Former President Donald Trump
According to media reports, former US President Donald Trump wants to prevent many of his former advisers from testifying before a congressional inquiry into the January 6 attack on US capital. The US portal “Politico” and the “Washington Post” reported on Thursday that they had asked Mark Meadows, Cash Patel, Don Scavino and Steve Bannon not to contribute to the US House of Representatives’ investigation.
In a letter to four former advisers, Trump’s lawyers argued that Trump’s contacts and related documents were protected by administrative privileges and the protection of attorney-client relationships and should therefore not be made public.
Hours before the media reports, the US Senate had submitted a report on Trump’s decision to undermine the powers of the judiciary in his presidency and his efforts to combat the electoral defeat of today’s President Joe Biden.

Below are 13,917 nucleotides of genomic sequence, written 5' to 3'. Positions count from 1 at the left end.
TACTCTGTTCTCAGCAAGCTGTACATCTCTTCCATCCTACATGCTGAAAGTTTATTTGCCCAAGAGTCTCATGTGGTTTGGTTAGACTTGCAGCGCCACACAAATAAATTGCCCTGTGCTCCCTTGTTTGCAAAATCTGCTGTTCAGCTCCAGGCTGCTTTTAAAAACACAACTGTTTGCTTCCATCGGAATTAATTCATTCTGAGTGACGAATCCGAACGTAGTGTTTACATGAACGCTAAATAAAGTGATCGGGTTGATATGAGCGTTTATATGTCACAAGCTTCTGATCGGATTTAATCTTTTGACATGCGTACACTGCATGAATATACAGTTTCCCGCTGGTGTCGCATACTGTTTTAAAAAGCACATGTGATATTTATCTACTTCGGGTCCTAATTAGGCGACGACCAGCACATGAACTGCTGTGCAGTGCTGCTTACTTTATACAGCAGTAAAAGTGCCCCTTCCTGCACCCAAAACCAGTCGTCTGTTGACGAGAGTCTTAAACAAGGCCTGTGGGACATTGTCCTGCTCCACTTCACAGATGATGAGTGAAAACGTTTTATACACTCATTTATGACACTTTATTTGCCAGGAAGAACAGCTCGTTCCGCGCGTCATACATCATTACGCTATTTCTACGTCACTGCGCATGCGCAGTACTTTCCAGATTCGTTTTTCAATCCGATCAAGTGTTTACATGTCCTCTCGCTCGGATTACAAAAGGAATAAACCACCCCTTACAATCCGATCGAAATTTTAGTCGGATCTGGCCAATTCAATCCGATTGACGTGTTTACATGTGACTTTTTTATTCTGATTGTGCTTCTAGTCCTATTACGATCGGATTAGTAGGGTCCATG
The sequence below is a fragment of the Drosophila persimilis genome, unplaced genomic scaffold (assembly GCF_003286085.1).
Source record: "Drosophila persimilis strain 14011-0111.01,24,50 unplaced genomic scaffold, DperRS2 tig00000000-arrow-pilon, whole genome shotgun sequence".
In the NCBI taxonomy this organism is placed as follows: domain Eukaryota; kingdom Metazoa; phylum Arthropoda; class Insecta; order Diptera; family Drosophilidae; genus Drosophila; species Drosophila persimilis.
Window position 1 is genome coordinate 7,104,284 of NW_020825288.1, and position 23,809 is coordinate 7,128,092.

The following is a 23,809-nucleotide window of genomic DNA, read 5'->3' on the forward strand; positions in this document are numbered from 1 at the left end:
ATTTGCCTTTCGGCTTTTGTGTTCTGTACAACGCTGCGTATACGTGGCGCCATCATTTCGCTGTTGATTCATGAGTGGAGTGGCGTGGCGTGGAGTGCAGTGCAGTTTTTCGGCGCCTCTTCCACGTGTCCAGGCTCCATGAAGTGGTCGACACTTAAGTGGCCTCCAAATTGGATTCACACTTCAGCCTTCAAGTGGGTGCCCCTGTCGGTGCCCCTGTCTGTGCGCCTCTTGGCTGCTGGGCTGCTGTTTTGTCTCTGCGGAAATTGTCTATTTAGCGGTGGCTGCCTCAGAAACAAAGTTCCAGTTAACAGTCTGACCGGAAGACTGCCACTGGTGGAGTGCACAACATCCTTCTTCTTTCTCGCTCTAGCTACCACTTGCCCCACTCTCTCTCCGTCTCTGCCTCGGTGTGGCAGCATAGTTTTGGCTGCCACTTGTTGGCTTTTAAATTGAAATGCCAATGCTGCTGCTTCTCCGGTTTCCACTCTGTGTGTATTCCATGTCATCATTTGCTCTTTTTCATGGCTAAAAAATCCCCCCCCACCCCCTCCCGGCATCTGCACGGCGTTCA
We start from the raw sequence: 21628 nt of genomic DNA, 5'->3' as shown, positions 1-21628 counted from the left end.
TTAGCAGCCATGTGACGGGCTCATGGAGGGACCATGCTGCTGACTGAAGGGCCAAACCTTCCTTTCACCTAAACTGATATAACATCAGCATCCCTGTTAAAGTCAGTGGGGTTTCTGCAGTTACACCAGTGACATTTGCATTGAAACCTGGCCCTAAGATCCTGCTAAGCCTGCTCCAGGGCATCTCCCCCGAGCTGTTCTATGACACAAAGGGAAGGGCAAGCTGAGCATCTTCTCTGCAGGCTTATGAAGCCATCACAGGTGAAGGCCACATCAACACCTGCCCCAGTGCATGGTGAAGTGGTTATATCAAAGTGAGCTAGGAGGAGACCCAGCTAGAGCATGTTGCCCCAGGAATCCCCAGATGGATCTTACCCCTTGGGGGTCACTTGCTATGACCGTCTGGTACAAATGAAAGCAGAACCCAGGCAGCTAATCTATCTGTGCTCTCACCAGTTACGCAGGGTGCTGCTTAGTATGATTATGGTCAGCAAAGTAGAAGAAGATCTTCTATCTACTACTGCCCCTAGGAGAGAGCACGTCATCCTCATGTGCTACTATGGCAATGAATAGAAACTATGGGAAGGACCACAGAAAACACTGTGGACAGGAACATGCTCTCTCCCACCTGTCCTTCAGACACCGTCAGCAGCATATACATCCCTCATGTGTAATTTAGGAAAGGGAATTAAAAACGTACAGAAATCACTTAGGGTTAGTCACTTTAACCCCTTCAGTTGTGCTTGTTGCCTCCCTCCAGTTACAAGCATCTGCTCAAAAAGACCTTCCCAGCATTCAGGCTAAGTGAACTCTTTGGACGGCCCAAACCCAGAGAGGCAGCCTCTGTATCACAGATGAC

Trump did not acknowledge his election defeat in November. When Congress wanted to certify Biden’s election victory in Washington on January 6, he repeated the allegation of massive election fraud in front of supporters. Trump called on his audience to march to the Capitol and “fight hell.”
As a result, hundreds of radical Trump supporters besieged the parliament building. Five people were killed in the violence, including one by a police officer and one by a Trump supporter.
Lawn was then the chief executive of Trump’s White House. Scavino was involved in Trump’s online networking activities and Patel served as Trump’s national security adviser. The group also summoned former Trump adviser Steve Penn, who had a long break with the president in January but continued to play a role in Republican political activities.
The Parliamentary Inquiry into Capital Storm has asked the grassroots, Scavino, Patel and Benon to hand over the documents by the end of September by Thursday. They are due to appear in Congress next week for a hearing.
Whether Trump can use the administrative concessions of his last weeks to prevent his former advisers from releasing a statement is legally controversial. A case related to this could delay the congressional hearing on the Capitol attack.
Democrat Adam Schiff, a member of the investigative committee, warned on Twitter that witnesses on the online service would face criminal prosecution if they refused to testify. “Americans deserve answers,” Schiff stressed. “We’ll make sure they get it.”
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